Expert Point of View: Mrinal Patnaik, MBBS, and David P. Steensma, MD

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Mrinal S. Patnaik, MBBS, Associate Professor of Internal Medicine and Oncology and a consultant in hematology at the Mayo Clinic, Rochester, commented on the MEDALIST trial for The ASCO Post. “Given its unique mode of action, relative ease of administration, and excellent tolerability, luspatercept is an exciting modality to treat anemia in patients with myelodysplastic syndromes (MDS).”

Dr. Patnaik noted the significant morbidity and mortality among patients with lower-risk MDS and transfusion-dependent anemia. Erythropoietin-stimulating agents are a key treatment modality in these patients, but they are effective in a select group, he noted.

Published studies have shown that low transfusion dependence, a morphologic diagnosis of refractory anemia or refractory anemia with ring sideroblasts, the use of a fixed-dose vs weight-based erythropoietin regimen, a shorter time from diagnosis to starting treatment, and a lower serum erythropoietin level are predictive of response to erythropoietin-stimulating agents. In these patients, the response rate is approximately 50%, and the median duration of response is about 12 to 18 months.

Recurrent anemia after failure of an erythropoietin-stimulating agent or patients who are nonresponsive to or ineligible for erythropoietin-stimulating agents is often difficult to treat, with limited options being androgens, lenalidomide, or hypomethylating agents—drugs that are associated with side effects, including worsening cytopenias, he pointed out.

‘Revolutionizing’ Management of Anemia

“THE ADVENT of agents such as luspatercept and sotatercept, which bind to select transforming growth factor-І superfamily ligands such as GDF11 to reduce aberrant Smad2/3 signaling—thus enhancing the late stages of erythropoiesis—has revolutionized the management of anemia in MDS,” Dr. Patnaik said. “In the MEDALIST trial, 37.9% of patients on the luspatercept arm achieved the primary endpoint of red blood cell transfusion independence for 8 weeks, vs 13.2% in the placebo arm (P < .0001), and 28% achieved red blood cell transfusion independence for 12 weeks. These numbers are very hard to achieve with alternative strategies…. Future evaluations in additional MDS subtypes and other myeloid neoplasms, such as MDS/myeloproliferative neoplasm overlap syndromes, will be needed for broader applicability,” he added.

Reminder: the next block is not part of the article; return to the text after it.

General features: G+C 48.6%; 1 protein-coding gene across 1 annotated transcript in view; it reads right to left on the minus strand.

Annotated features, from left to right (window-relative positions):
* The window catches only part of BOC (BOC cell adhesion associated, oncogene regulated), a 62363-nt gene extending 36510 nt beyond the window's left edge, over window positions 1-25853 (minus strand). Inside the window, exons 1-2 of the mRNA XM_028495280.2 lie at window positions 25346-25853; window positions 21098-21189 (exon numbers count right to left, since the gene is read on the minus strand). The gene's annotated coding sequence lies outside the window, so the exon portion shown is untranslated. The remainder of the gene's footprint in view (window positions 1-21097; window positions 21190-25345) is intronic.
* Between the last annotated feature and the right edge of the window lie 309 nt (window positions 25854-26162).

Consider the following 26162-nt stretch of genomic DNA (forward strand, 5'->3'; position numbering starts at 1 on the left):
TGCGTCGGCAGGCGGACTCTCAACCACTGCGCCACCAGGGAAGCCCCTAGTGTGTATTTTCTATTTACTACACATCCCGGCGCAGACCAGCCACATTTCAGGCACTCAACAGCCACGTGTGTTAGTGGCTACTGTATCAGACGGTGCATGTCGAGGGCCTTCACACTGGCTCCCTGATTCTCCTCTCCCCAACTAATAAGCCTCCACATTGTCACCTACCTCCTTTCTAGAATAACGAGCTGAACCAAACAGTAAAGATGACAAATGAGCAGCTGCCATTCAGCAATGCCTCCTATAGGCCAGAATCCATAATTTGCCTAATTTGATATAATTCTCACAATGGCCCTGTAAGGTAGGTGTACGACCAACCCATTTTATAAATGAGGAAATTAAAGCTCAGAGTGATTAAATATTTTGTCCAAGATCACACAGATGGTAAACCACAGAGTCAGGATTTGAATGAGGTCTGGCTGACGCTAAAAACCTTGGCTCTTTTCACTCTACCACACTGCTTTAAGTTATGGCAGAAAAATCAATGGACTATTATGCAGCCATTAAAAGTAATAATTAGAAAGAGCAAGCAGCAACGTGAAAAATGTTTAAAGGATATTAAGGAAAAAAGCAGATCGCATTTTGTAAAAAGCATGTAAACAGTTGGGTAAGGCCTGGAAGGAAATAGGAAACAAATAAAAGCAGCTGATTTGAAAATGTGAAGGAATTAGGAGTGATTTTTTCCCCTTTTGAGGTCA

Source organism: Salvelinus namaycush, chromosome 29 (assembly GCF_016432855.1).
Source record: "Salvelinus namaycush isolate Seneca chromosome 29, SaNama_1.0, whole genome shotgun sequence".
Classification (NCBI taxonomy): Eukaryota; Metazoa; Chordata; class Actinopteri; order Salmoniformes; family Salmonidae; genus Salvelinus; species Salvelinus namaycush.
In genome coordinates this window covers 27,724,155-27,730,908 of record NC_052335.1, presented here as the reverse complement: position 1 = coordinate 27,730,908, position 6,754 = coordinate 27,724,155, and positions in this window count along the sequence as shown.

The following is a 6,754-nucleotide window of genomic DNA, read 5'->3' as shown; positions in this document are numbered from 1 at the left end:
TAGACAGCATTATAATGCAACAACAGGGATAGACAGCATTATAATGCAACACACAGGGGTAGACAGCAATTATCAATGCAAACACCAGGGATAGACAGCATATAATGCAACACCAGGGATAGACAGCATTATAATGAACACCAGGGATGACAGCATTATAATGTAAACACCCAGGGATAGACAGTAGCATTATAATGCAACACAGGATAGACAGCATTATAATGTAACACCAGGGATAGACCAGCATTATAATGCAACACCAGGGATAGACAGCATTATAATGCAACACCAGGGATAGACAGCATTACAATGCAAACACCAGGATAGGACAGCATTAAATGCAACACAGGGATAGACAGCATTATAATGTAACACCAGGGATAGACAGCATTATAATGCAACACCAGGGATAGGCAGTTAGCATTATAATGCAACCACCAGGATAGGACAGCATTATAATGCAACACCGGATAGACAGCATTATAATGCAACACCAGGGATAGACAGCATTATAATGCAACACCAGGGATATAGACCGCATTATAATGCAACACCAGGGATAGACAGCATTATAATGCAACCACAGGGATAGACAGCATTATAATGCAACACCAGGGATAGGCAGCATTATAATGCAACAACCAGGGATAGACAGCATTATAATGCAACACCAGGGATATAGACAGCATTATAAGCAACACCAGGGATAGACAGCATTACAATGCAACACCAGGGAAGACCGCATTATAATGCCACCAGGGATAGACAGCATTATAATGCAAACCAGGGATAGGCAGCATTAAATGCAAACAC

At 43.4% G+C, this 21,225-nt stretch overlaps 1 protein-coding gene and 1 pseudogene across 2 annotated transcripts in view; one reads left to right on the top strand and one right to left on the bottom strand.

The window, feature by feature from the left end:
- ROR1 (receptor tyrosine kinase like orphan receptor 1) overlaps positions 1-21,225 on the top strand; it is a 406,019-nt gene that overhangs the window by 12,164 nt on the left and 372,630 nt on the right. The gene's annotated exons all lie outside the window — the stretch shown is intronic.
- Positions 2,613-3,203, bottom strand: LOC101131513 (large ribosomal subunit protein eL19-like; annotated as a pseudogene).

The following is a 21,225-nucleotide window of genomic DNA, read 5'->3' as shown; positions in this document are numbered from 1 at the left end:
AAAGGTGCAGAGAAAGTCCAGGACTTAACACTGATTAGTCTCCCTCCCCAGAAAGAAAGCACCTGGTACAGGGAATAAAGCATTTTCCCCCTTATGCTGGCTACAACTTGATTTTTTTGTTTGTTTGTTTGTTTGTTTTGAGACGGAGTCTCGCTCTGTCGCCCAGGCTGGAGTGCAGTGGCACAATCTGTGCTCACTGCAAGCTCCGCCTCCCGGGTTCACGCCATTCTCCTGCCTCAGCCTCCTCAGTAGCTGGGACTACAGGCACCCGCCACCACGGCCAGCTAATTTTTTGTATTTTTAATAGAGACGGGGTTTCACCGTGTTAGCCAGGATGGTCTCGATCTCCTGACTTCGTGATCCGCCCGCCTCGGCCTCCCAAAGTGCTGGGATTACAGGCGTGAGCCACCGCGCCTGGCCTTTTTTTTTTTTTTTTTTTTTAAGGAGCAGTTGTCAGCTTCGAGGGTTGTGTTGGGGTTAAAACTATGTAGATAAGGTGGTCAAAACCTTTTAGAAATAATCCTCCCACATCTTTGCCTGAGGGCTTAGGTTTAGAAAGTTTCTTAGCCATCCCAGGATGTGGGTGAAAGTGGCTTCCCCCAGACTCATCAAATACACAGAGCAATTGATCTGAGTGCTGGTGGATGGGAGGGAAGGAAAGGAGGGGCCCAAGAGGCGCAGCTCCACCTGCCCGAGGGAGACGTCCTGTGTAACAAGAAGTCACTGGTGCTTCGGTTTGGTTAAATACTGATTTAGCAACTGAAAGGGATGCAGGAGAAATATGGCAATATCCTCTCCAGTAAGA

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David P. Steensma, MD, Associate Professor of Medicine at Harvard Medical School and Institute Physician at Dana-Farber Cancer Institute in Boston, moderated a press briefing about the MEDALIST trial at the ASH meeting.

Dr. Steensma said that the responses seen in the placebo arm “highlight a challenge in formally measuring clinical responses in MDS, given that the disease course and transfusion needs fluctuate. There is a proposed revision to the International Working Group response criteria that should help clarify this. Currently, it’s a challenge in some patients to assess true responses to a trial therapy.”

Potentially Useful Agent in MDS

However, Dr. Steensma agreed that luspatercept has the potential to become a useful agent in MDS, a malignancy for which little progress has been made in recent years. “Luspatercept is clearly an active drug, and its safety profile seems quite benign. This will be useful for those with ring sideroblasts, who constitute about 25% of patients overall but who are clearly overrepresented among the clinic population receiving transfusions, since they have quite significant anemia,” he said. “We’ll have to watch for cost-effectiveness, but it will help to have this new addition to our MDS treatment armamentarium.”

He added that luspatercept could become the first drug to be approved in MDS in 12 years.

DISCLOSURE: Dr. Patnaik’s institution has received funding from Stem Line Therapeutics. Dr. Steensma’s institution has received research funding from Celgene, Aprea, and H3 Biomedicine. Dr. Patnaik has received funds for data safety monitoring committee service from Onconova and Janssen.

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Luspatercept May Reduce the Need for Transfusion in Lower-Risk Myelodysplastic Syndromes

IN THE RANDOMIZED, double-blind, phase III MEDALIST trial, the experimental drug luspatercept significantly reduced the need for frequent red blood cell transfusions in patients with lower-risk myelodysplastic syndromes (MDS) and ring sideroblasts. With luspatercept, 37.8% of patients remained...